Cartesian product of zero or more domains. Cartesian product is
associative; (1, (2, 3)) = ((1, 2), 3) and is canonically
written: (1, 2, 3). Any object is identical to the one-tuple of
that object. What Python calls 'tuples' are really immutable
lists.
--
--Bryan
Jul 18 '05 #5
br***********************@yahoo.com (Bryan Olson) wrote:
Python tuples overlap too much with lists, and differ from the
functional/relational view in which a tuple is an element of the
Cartesian product of zero or more domains.
For those of us who went to school a while ago, and perhaps didn't pay
as much attention in math class as we should have, could you translate
"an element of the Cartesian product of zero or more domains" into
English?
What Python calls 'tuples' are really immutable lists.

That's the way I've always thought of them. I know the cognoscenti will
insist that tuples are anonymous structures of heterogeneous types and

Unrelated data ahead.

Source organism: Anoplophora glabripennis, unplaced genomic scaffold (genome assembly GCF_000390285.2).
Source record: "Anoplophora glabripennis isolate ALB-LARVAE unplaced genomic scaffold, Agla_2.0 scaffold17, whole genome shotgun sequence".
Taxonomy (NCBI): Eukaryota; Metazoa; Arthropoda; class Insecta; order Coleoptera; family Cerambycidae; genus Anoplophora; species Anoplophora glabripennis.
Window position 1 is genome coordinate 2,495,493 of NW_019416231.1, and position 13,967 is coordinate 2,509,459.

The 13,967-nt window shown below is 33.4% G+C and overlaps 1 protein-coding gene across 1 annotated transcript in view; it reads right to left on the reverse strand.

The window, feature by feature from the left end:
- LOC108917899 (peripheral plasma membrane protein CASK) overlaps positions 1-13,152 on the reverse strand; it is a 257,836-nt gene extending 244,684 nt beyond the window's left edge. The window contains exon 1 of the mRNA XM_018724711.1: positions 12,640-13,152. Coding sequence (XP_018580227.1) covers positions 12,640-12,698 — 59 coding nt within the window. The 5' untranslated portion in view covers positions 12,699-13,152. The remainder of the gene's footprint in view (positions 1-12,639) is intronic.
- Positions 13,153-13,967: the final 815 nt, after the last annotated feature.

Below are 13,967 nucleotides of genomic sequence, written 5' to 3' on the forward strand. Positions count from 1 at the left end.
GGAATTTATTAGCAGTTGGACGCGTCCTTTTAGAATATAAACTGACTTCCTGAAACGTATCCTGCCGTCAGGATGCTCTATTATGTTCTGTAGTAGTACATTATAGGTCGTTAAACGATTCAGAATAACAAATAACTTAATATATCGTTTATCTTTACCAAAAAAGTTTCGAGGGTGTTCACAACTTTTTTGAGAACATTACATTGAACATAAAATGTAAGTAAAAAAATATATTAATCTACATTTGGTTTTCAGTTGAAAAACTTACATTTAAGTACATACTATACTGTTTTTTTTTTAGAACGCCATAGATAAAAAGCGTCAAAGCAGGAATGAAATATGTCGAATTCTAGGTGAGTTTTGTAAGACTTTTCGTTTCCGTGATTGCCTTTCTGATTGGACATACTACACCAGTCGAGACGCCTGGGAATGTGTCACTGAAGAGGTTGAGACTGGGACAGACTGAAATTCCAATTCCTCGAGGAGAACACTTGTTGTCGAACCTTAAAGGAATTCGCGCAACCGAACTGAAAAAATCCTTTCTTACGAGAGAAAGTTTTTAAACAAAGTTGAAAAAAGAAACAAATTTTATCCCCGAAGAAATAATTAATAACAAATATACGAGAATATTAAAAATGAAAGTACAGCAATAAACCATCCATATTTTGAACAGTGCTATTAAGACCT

lists are ordered collections of homogenous data, but I don't buy the
distinction. There's nothing in the language that makes me think homo
vs. hetero for either. Maybe I'm being obstinate (my wife has certainly
accused me of that on one more than one occasion), or maybe I just swing
both ways when it comes to data containers, but that's the way I see it.

I remember once having a white-board discussion with some C++ friends of
mine where we were talking about writing code to parse things like:

insert into foo values (1, 2, "three", "four");

My Python code built up a list of the values and generated [1, 2,
"three", "four"]. My two friends recoiled violently at the idea that I
would put heterogeneous data types into a list. I passed it off as
simply being due to their poor unfortunate upbringing in the C++/STL
world of type bondage, while I was living in the carefree bohemian
Python world. I was shocked to discover some time later that Python was
not as bohemian as I thought, and the priests and elders would have been
as dismayed at my carefree mixing of data types in a list as my stodgy
C++ brethren were.

I personally think tuples should have used <> instead of (). It would
have resolved a lot of notational ambiguity.
Jul 18 '05 #6
On Fri, 06 Aug 2004 18:15:13 -0400, Roy Smith <ro*@panix.com> declaimed
the following in comp.lang.python: